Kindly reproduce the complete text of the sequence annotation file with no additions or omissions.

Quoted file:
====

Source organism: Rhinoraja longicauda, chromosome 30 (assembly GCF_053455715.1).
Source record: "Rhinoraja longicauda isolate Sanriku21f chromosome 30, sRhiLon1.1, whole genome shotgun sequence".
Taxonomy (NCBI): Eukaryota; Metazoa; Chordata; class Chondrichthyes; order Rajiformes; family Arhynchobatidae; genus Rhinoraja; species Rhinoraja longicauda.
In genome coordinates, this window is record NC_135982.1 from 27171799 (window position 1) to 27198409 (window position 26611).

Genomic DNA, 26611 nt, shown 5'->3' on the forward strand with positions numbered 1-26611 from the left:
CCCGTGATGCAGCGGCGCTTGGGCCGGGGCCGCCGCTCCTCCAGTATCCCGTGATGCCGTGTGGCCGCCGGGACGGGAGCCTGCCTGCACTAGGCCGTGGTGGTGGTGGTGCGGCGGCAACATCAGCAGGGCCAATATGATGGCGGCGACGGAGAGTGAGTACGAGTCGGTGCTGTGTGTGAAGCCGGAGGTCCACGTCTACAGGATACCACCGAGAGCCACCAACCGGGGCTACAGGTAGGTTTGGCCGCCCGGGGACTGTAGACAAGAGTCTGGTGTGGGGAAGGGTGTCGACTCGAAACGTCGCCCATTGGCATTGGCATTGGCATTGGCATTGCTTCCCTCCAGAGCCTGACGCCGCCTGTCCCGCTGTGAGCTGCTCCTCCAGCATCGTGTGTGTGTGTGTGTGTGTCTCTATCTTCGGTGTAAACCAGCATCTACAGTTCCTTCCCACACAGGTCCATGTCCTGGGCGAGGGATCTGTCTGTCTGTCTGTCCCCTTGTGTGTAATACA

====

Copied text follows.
Source organism: Rhinoraja longicauda, chromosome 30 (assembly GCF_053455715.1).
Source record: "Rhinoraja longicauda isolate Sanriku21f chromosome 30, sRhiLon1.1, whole genome shotgun sequence".
Taxonomy (NCBI): Eukaryota; Metazoa; Chordata; class Chondrichthyes; order Rajiformes; family Arhynchobatidae; genus Rhinoraja; species Rhinoraja longicauda.
In genome coordinates, this window is record NC_135982.1 from 27171799 (window position 1) to 27198409 (window position 26611).

Genomic DNA, 26611 nt, shown 5'->3' on the forward strand with positions numbered 1-26611 from the left:
CCCGTGATGCAGCGGCGCTTGGGCCGGGGCCGCCGCTCCTCCAGTATCCCGTGATGCCGTGTGGCCGCCGGGACGGGAGCCTGCCTGCACTAGGCCGTGGTGGTGGTGGTGCGGCGGCAACATCAGCAGGGCCAATATGATGGCGGCGACGGAGAGTGAGTACGAGTCGGTGCTGTGTGTGAAGCCGGAGGTCCACGTCTACAGGATACCACCGAGAGCCACCAACCGGGGCTACAGGTAGGTTTGGCCGCCCGGGGACTGTAGACAAGAGTCTGGTGTGGGGAAGGGTGTCGACTCGAAACGTCGCCCATTGGCATTGGCATTGGCATTGGCATTGCTTCCCTCCAGAGCCTGACGCCGCCTGTCCCGCTGTGAGCTGCTCCTCCAGCATCGTGTGTGTGTGTGTGTGTGTCTCTATCTTCGGTGTAAACCAGCATCTACAGTTCCTTCCCACACAGGTCCATGTCCTGGGCGAGGGATCTGTCTGTCTGTCTGTCCCCTTGTGTGTAATACA